SHORT OF Gallipoli itself, or perhaps the famous Menin Gate in Ypres, there can be no better place to observe Anzac Day than the charming rural settlement of Tinui, in the Wairarapa.Several things make Tinui perfect. First, it’s an enchanting little place, tucked away in a pretty valley and proudly preserved to look much as it would have decades ago. Even the original village jail is still intact.
Second, Tinui has profound historical significance. It was there that the world's first Anzac Day ceremony was held in 1916, when Anglican vicar the Rev Basil Ashcroft held a service in the tiny Church of the Good Shepherd (still in use) before leading a procession up nearby Mt Maunsell to erect a permanent memorial.A cross stands on the hilltop still, though the original wooden one had to be replaced in 1965 after being battered once too often by the wind. It has become traditional for people to climb the steep track to the cross after attending the Anzac Day service at the Tinui Memorial Hall, where the local women’s institute provides a classic country morning tea: asparagus rolls, bacon and egg pie, club sandwiches and, naturally, Anzac biscuits.
But perhaps the most striking thing about Anzac Day at Tinui is that it brings home, in a way few other places can, the human impact that the two world wars had on small communities.As part of the service, schoolchildren stand in front of the war memorial and recite the names of the men who went away and never came back. Thirty-six locals died in World War One, including seven at Gallipoli, and 12 in World War Two.
It’s hard to imagine the impact those losses must have had in a small, isolated rural community. Among those killed in the 1914-18 war were two lots of three brothers.Masterton mayor Garry Daniell told me after last week’s service that many farms in the Tinui district were run by strong, matriarchal women who, when the menfolk failed to come home, rolled up their sleeves and took over.
He also recalled that as a boy aged about 10, he met a local spinster who mentioned that her husband had died in the war. When the inquisitive young Daniell asked his name, she answered: “I don’t know. I never met him” – a poignant way of explaining that marriage was denied her because the war took the lives of so many eligible local men.* * *
ONCE AGAIN, Radio New Zealand has debased the word “debate”.
It’s currently broadcasting what it calls a series of “debates” on the current review of New Zealand’s constitution. But they are nothing of the sort.They are cosy consensus sessions featuring safe speakers who can be counted on to agree broadly on the key issues. While the participants are learned and articulate, it’s dishonest to pretend these affairs are a genuine contest of ideas.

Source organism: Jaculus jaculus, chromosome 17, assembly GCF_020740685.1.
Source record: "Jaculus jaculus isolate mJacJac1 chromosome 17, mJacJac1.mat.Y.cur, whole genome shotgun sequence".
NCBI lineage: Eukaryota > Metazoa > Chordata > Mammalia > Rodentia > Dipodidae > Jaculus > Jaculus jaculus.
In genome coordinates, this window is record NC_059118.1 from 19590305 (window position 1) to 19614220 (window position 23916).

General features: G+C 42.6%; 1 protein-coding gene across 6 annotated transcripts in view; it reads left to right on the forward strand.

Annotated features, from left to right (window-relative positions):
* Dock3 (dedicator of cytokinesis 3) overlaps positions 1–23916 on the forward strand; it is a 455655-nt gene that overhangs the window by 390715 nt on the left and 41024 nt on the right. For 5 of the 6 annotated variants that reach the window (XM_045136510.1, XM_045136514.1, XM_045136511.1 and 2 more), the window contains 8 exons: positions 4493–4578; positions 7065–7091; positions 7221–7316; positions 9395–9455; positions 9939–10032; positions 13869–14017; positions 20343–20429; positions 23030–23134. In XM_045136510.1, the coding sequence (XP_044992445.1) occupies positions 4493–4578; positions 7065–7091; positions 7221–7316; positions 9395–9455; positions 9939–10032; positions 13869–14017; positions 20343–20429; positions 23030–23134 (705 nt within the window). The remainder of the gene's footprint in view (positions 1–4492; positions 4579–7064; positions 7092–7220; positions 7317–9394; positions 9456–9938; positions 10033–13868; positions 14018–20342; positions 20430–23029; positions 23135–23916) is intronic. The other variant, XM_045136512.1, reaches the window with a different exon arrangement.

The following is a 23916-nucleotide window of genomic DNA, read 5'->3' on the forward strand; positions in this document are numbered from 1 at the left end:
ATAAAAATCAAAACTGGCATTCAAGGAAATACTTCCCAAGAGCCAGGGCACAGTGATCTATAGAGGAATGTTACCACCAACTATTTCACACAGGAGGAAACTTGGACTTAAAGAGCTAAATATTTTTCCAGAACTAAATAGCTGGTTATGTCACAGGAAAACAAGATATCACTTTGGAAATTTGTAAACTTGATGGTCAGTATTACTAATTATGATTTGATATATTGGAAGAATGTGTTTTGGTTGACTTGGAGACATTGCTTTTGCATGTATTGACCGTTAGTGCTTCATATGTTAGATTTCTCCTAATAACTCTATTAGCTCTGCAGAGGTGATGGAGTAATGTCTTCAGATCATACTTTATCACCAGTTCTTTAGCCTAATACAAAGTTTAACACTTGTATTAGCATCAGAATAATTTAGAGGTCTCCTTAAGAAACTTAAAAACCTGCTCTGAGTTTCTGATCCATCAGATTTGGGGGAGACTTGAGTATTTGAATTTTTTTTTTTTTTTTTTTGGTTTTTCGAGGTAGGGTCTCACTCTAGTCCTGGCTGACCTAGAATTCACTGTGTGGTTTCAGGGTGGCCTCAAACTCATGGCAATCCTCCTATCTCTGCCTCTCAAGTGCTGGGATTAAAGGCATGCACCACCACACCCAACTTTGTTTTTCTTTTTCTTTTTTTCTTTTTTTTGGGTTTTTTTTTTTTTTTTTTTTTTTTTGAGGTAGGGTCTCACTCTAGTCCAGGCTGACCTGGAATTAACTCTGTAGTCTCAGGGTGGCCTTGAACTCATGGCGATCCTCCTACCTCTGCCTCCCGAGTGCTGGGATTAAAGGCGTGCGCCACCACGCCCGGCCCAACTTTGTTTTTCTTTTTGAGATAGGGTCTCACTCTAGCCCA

They are a sham, creating the misleading impression that the highly contentious issues under discussion – such as the place of the Treaty of Waitangi in our constitutional arrangements – are largely settled.The only hint of dissent comes in the few minutes allocated for questions at the end, when one or two brave souls have the temerity to ask pointed questions – such as whether the speakers favour a society in which rights are allocated on the basis of race.
Even my left-wing fellow columnist Chris Trotter is appalled, pointing out that there are plenty of people willing and able to challenge the politically correct orthodoxy of the “debaters”. (Ironically, the same Chris Trotter recently denounced me for suggesting some Radio New Zealand programmes were biased. Perhaps he has had a change of heart.)This charade closely follows a series of pretend “debates” on the Treaty, also broadcast by Radio New Zealand, to which I referred in an earlier column. The state broadcaster and Victoria University, whose Centre for Public Law organised the events (and stacked the panels with its own academics), should be ashamed. It is a misuse of power – nothing less.
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FASHION, both female and male, is a source of endless amusement.I keep a close eye on the fashion pages and can pronounce that for women, the frumpy look is "in" this winter. Shapeless clothes designed to disguise the female form are big, along with colour combinations that appear to have been thrown together in the dark.
Stick-thin models continue to predominate, with the added requirement that they must now be pigeon-toed.For men, the desired look this season is suits that appear at least one size too small, making the wearers look like schoolboys who have put on a sudden growth spurt. Designers have gone the American way, opting for trousers that end at least an inch above the ankles.
And as always, the most ludicrous examples are the most expensive.